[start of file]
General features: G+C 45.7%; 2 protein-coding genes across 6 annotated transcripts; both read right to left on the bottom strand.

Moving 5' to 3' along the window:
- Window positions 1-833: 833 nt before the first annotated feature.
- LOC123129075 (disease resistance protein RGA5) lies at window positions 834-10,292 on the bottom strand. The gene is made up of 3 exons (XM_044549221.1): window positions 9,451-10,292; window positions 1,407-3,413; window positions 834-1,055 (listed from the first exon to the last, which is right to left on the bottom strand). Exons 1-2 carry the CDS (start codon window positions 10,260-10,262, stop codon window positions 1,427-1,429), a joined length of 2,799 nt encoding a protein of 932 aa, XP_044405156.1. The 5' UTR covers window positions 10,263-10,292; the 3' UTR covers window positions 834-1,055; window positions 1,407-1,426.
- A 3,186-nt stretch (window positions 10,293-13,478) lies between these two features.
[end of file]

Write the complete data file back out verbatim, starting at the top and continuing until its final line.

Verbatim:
General features: G+C 45.7%; 2 protein-coding genes across 6 annotated transcripts; both read right to left on the bottom strand.

Moving 5' to 3' along the window:
- Window positions 1-833: 833 nt before the first annotated feature.
- LOC123129075 (disease resistance protein RGA5) lies at window positions 834-10,292 on the bottom strand. The gene is made up of 3 exons (XM_044549221.1): window positions 9,451-10,292; window positions 1,407-3,413; window positions 834-1,055 (listed from the first exon to the last, which is right to left on the bottom strand). Exons 1-2 carry the CDS (start codon window positions 10,260-10,262, stop codon window positions 1,427-1,429), a joined length of 2,799 nt encoding a protein of 932 aa, XP_044405156.1. The 5' UTR covers window positions 10,263-10,292; the 3' UTR covers window positions 834-1,055; window positions 1,407-1,426.
- A 3,186-nt stretch (window positions 10,293-13,478) lies between these two features.